Lapwings and a viaduct

The scenery today really changed over the course of the day. We spent much of the day cycling through moorland with the rabbits, sheep and birds in shades of brown. As the day closed we were on a reclaimed railway line that made great cycling as we edged closer and closer to Consett and the start of a much more urban environment.

We cycled through a number of ex-mining towns, Nenthead (where we’d spent the night), Allenheads, Rookhope and Stanhope. Cycling out of Nenthead we paused to take a photo of the lovely pub we stayed at, The Miners Arms. Erik also had some work done on his bicycle next door, at North Pennine Cycles.

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We crossed boundaries, from Cumbria into Northumberland and then into County Durham, posing at signs of course on the way! We saw and photographed a fossil tree in Stanhope as well as having a very nice lunch in the Bonny Moorhen.

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The first of two real highlights of the day was just outside Rookhope were we came on a derelict fluorspar mine (Grove Rake). We scrambled down the hill to the mine building and had a look around and took some photos of the mine winding gear. The mine was in operation until 1999, but looked like a Victorian relic. I found a really cool rusted bolt in the mine debris to add to my other souvenirs of the trip (a rock from the beach at Workington and some postcards).

The second highlight was the Hownsgill Viaduct that we cycled over. It was amazing and the shadows from the railings were great. The viaduct was on a long section of the route called the Waskerley Way. This former rail track gave us a very pleasant car-free riding on a reasonable road surface and allowed us to clock up the miles in the late afternoon when we were starting to get tired. We’re jealous of the lovely rides here, available every day.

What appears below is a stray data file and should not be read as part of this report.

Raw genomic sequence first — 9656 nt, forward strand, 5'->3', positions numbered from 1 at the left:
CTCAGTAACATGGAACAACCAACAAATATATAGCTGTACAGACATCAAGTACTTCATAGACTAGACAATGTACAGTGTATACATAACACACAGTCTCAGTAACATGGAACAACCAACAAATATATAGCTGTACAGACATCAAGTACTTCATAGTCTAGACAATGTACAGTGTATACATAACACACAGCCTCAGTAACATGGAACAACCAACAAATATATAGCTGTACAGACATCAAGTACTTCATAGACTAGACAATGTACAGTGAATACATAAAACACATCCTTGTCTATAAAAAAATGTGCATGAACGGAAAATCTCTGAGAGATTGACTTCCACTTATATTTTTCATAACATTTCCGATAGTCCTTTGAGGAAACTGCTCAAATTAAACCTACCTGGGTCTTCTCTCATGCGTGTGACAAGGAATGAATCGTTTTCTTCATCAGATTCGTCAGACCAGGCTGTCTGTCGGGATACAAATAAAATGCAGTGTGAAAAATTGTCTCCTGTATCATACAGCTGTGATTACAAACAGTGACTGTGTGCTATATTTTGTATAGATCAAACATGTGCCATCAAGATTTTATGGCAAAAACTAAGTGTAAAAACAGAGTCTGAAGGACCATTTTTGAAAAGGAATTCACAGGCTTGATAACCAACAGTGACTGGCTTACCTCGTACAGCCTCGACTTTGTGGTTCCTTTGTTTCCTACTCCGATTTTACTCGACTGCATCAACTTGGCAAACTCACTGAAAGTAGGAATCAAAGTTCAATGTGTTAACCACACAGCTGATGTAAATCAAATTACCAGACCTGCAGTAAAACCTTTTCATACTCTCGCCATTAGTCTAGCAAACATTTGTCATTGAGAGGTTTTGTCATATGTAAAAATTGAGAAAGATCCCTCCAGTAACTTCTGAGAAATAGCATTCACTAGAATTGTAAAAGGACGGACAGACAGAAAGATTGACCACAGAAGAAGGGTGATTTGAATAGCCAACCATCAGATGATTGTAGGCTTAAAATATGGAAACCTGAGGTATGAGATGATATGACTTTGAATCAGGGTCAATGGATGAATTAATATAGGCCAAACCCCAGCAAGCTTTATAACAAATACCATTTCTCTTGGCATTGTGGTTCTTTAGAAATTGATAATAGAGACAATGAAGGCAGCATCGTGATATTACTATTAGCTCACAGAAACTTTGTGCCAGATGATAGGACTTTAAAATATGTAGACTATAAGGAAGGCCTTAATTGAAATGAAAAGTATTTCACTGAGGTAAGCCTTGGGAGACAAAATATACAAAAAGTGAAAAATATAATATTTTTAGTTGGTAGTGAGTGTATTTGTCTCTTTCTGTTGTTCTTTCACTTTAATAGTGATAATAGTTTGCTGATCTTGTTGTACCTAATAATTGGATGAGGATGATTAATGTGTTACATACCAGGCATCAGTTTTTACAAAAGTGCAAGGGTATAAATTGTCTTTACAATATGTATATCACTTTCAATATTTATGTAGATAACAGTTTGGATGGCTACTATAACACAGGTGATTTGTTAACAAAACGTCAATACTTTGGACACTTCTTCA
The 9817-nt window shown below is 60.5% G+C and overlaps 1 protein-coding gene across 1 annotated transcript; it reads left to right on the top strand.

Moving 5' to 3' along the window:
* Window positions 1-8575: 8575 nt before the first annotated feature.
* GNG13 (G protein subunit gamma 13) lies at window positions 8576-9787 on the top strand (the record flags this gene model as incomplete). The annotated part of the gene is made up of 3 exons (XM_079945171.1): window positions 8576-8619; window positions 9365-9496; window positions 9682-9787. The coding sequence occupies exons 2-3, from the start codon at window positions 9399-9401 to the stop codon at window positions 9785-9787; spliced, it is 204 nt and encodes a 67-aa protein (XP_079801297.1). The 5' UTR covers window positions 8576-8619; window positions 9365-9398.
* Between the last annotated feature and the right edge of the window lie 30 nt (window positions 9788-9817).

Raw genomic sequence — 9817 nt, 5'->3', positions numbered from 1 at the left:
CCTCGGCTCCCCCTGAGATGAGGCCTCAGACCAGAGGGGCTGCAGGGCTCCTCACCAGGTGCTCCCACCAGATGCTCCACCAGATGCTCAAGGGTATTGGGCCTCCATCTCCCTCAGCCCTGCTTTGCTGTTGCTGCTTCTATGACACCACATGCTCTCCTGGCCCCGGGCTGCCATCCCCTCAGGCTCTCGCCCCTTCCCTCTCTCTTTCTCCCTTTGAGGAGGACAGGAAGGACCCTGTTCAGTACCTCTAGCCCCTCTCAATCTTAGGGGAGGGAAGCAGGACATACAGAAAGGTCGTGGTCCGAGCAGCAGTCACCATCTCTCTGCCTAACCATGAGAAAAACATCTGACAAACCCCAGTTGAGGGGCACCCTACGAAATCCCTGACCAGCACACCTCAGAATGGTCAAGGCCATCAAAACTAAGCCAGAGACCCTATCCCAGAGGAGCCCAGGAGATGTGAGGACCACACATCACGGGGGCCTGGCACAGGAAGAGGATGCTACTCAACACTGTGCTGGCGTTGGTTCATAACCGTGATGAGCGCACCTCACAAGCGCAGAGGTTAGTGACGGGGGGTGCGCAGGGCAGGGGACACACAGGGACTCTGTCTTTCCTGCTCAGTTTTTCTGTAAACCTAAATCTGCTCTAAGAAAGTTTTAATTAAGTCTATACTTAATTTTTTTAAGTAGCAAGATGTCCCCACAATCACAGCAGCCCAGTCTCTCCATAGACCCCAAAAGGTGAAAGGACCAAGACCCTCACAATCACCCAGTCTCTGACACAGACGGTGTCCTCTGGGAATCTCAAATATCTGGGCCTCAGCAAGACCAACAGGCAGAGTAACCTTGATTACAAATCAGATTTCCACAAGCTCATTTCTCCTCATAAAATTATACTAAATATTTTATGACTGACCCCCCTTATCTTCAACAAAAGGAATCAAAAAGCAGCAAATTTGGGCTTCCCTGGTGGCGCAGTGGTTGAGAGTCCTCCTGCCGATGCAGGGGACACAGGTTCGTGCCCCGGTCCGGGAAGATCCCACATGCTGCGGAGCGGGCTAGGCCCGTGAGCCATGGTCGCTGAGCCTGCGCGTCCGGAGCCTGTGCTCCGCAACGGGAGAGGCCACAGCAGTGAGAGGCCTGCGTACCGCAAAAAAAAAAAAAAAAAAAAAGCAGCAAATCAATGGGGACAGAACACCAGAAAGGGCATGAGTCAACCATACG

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A constant pleasure of the ride, whether uphill or down, or in the face of the wind, was the animals we saw and heard. Rabbits everywhere: we got within 3 yards of silly new bunnies, there were sheep and lambs all along the route, and because we rode so quietly, we heard bird calls as we rode. We saw an abundance of lapwings as well as grouse, pheasants, goldfinch and lots of crows, jackdaws and even some gulls. On other days of the trip we saw some red squirrels as well as the greys, as well as signs all along our route reminding us not to run over the reds.

This was a good day.

Tomorrow we hit Newcastle and the coast at Tynemouth.

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Kyla & Erik

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